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LaRouche's "Nine Forecasts"

Back to LaRouche as "World' s best forecaster" (ever)?

About my qualifications: I have introduced relatively few forecasts of critical events during my 40-odd years as an economist (not counting my repetitions of some of those warnings). To date, every forecast which I have made on the basis of my LaRouche-Riemann method has been confirmed by timely developments. I now present a summary listing of those forecasts, for the purpose of identifying my authority for designing the indicated test of economic sanity.
1) During late autumn 1956, in connection with a marketing study, I forecast the imminence of a major U.S. economic recession, triggered by the over-stretching of a post-1954 credit-bubble centered in financing of automobiles, housing, and analogous consumer goods. This recession broke out in February 1957 statistics, and was generally, if reluctantly acknowledged to have occurred several months later. The recession-spiral lasted into mid-1958, and was followed by a prolonged stagnation until an upturn appeared under the Kennedy administration.
Comment: These are non valid references; no exact date when it was published and where. Unverifiable.
2) During 1959-60, I made my first long-range forecast: that near or shortly after the middle of the 1960s, we would see the first of a series of major monetary disturbances, leading toward a collapse of the existing Bretton Woods agreements. I forecast that this collapse would see increased looting of what were then termed developing sector nations, and that the breakup of the Bretton Woods agreements would lead rapidly to austerity measures modelled upon those of fascist regimes, in international economic relations and in the U.S. domestic economy.
All of my economics forecasting and related activities of the 1960s, through spring 1971, were premised upon that same judgment. The first of the series of major monetary disturbances of the period occurred with the collapse of the British pound during November 1967, followed by the dollar crisis of January-March 1968. The break-up of the Bretton Woods agreements occurred beginning Aug. 15, 1971, and was consolidated by the Azores monetary conference of 1972. In immediate response to the August 1971 development, the U.S. government instituted the radical austerity measures known as Phase I and Phase II.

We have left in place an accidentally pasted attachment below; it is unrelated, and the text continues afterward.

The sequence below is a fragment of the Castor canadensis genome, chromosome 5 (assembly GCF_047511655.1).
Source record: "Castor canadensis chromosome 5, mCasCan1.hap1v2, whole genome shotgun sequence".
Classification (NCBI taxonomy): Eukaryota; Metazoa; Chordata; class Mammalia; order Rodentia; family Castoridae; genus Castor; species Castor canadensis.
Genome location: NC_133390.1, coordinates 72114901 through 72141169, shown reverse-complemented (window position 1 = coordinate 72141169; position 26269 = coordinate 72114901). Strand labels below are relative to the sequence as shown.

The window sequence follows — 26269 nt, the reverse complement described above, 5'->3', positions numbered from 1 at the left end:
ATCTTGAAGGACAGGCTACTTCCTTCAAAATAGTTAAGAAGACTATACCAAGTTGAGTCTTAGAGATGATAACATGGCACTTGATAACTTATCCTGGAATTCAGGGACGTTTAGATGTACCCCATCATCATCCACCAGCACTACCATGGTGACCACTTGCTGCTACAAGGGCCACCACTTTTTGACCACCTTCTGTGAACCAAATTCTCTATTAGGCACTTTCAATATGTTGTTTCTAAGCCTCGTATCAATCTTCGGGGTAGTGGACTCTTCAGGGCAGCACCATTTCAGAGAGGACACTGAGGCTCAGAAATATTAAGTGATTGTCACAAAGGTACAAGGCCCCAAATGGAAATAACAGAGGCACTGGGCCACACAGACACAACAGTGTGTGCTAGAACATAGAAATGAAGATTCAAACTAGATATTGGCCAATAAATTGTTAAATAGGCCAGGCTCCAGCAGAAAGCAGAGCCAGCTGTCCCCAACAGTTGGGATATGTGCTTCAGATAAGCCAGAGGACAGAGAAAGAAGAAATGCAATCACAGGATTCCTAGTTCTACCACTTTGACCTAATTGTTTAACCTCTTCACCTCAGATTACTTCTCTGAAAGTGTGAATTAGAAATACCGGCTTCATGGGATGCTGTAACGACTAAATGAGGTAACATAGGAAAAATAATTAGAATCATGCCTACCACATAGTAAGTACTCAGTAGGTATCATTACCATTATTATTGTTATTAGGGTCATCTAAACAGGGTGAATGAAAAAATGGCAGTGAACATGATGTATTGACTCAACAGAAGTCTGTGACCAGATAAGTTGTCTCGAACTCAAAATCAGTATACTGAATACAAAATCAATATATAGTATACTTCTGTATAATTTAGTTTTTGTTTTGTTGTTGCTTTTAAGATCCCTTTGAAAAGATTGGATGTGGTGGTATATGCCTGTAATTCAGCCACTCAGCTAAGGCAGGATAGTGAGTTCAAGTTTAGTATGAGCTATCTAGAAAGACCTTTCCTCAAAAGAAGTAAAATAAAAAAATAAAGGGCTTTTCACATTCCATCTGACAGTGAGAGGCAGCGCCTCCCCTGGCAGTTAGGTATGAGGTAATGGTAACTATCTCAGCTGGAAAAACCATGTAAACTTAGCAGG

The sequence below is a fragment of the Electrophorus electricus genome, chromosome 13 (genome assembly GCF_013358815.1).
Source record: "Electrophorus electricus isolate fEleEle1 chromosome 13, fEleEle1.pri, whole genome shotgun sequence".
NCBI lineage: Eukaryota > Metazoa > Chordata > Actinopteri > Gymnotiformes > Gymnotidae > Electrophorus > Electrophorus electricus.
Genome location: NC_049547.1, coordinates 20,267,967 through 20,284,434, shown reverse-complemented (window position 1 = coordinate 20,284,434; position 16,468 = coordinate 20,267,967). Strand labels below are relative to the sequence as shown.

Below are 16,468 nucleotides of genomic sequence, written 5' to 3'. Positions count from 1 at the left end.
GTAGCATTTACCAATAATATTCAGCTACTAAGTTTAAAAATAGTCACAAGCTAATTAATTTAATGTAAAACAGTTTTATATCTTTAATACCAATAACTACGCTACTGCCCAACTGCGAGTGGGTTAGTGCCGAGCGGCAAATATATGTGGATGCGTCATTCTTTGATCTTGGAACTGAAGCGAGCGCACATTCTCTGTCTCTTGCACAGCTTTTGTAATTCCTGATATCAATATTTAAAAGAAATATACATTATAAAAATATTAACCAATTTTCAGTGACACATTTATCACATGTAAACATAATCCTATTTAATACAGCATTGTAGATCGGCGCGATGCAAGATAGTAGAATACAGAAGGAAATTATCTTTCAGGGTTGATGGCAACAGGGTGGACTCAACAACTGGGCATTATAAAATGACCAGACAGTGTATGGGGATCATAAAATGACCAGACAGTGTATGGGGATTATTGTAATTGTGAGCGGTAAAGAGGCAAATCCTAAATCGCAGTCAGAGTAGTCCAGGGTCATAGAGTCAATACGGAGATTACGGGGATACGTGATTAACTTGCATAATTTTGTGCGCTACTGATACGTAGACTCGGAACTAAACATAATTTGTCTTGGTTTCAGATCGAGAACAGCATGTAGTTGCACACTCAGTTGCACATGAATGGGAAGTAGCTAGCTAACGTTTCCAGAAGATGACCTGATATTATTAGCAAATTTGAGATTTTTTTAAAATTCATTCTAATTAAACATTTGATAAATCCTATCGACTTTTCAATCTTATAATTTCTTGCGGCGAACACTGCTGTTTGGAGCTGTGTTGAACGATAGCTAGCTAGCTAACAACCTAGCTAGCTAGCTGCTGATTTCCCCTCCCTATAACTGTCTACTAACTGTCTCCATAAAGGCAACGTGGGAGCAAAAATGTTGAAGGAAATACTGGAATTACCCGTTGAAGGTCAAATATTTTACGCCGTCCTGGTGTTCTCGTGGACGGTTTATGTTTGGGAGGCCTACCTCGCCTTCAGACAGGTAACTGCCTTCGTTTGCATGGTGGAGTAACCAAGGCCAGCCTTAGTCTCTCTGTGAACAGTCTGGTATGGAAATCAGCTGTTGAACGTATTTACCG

Comment: This is total fabrication. Here is what LaRouche really wrote then.
3) In November 1979, during my campaign for the Democratic Party's presidential nomination, I warned that the measures which the Carter administration and Federal Reserve had just taken, at the urging of newly appointed Federal Reserve Chairman Paul A. Volcker, would lead to the outbreak of a devastating recession, beginning early 1980. Every detailing of that forecast by EIR magazine's quarterly projections through 1983 was the most accurate forecast issued publicly by any agency; in fact, most, including Chase, Wharton, Evans, and Data Resources, were absurd in their sensing of the direction of the trends.
Comment: We haven't found these texts. However, in June 1978 LaRouche said "Stop the Crash of 1979 Now"... The crash didn't occur as "forecasted".
4) In February 1983, in the course of an exploratory back-channel discussion I was conducting with Moscow in coordination with the Reagan administration, I informed the Soviet government, that if it were to reject what later became known as the Strategic Defense Initiative of March 23, 1983, the strains on the Comecon economy would lead to a collapse of that economic system in about five years. This forecast was repeated in an EIR Special Report, Global Showdown, issued July 1985. The collapse occurred during the second half of 1989.